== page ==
One of the great blessings of Christian community is the depth of relationships that we experience. People I have been in small groups with have supported me through some of the toughest seasons of life—helped my wife and I move four times, provided meals for us when I came down with the flu for a week, supported us when my wife was recovering from the birth of our daughter. During a recent health scare, the amount of prayers that poured in through text messages, phone calls, and emails from people I live in community with was simply astounding. In community, I have seen the Scriptures come alive to people in such a way that families and lives are changed to the glory of Christ. I believe Christian community is so valuable because I have felt and experienced the value when I needed it the most.
When we experience these benefits, our natural inclination is to dig deep and hunker down. Relationships of this depth are hard to move beyond. And that’s a good thing! That means we are embodying the type of Christian community we find in places like Acts 2:42-47. Men and women connected to Christ and devoted to each other. However, the person we don’t spend a lot of time thinking about is the person who is not there because he or she isn’t connected to a small group.
According to Dr. Thom Rainer, people who become involved in a group in a church are five times more likely to still be plugged in five years later. Small groups make a significant impact on long-term discipleship. We should want to see people find the same type of support, grace, and encouragement we have found in Christian community. To accomplish this, we must begin to value the people who are not there as much as the people who are.
Leaving groups to start new ones is hard. Once we have put in the hard work of fostering community, who would want to leave? To see the value of new groups, let’s turn to the first small groups that ever existed in the Book of Acts. In his history of the early church, Luke regularly provides us with status reports to let us know how things are going. We first find these reports in Acts 2:47 and 5:14 where Luke describes how the Lord “added” to their number. Yet when we get to Acts 6:7 we see the same idea but with one critical difference: “So the preaching about God flourished, the number of the disciples in Jerusalem multiplied greatly, and a large group of priests became obedient to the faith” (Acts 6:7, HCSB).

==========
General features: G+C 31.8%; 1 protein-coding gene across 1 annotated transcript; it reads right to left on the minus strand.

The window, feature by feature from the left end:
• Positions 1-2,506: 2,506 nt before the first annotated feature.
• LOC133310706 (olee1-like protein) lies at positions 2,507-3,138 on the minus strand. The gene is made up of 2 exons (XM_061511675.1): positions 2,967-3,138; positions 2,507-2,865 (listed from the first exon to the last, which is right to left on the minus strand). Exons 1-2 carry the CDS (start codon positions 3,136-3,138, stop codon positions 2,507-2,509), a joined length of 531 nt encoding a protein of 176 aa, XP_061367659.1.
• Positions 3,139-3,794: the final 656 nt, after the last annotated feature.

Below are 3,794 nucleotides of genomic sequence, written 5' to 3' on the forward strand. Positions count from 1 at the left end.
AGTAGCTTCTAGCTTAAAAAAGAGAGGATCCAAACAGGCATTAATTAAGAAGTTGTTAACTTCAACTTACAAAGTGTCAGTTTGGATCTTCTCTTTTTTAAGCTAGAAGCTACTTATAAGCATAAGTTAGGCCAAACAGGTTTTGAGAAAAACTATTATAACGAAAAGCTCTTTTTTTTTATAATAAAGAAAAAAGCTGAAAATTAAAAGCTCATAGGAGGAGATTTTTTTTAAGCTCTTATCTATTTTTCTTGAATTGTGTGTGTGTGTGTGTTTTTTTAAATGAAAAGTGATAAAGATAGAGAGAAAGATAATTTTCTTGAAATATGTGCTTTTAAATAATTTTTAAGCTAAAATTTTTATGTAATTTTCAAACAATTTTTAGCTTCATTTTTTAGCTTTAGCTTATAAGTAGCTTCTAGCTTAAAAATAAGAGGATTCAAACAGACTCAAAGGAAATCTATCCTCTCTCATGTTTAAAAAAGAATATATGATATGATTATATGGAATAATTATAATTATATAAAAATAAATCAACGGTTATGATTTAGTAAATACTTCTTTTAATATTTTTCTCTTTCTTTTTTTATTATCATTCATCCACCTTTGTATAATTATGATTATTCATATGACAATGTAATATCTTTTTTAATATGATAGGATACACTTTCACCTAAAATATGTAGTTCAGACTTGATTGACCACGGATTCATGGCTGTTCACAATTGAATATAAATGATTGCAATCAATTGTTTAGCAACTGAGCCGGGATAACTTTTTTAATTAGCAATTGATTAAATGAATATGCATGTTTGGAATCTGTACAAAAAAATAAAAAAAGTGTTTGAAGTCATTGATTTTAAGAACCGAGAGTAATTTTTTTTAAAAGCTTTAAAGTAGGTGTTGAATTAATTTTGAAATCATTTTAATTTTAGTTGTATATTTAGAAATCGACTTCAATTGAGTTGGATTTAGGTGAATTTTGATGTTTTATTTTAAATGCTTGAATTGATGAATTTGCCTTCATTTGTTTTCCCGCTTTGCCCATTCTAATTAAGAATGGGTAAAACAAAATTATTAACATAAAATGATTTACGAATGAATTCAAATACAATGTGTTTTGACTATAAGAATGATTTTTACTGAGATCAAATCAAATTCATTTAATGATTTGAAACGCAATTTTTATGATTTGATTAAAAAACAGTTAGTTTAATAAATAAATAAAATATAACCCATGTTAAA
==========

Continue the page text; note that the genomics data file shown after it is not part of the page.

The difference is the word multiplied, which is a different word both in English and in the original language of the New Testament. Added means “an incremental addition.” This is what happens when we stay in our same groups and continue to accept more and more people. Multiplied refers to exponential growth, meaning the disciples were making disciples who were making disciples and the church exploded.
Some of us have become so comfortable in our own group that we cannot imagine leaving, but starting new groups breaks down barriers because it places new people on equal footing—the group is new, so everyone is new. Starting new groups fulfills the Great Commission mandate to “make disciples” (Matt. 28:19-20) by providing new avenues for disciples to be made.
If you want to create a culture of disciple-making in your church, the best way to accomplish this goal is to focus on multiplying the number of groups instead of increasing the number of people in groups. Take your groups and start to multiply for the glory of God in your community and in all nations!
Reid Patton is a Content Editor for the Custom Content Team at LifeWay Christian Resources, where he produces biblical small group studies for Discipleship In Context and SmallGroup.com. He is the thankful husband of Kristen and proud father of Ceile and serves with the Life Group leadership team at the Church at Station Hill in Spring Hill, Tennessee. In his free time, Reid likes reading and going to record stores. You can find him on Twitter @jreidpatton.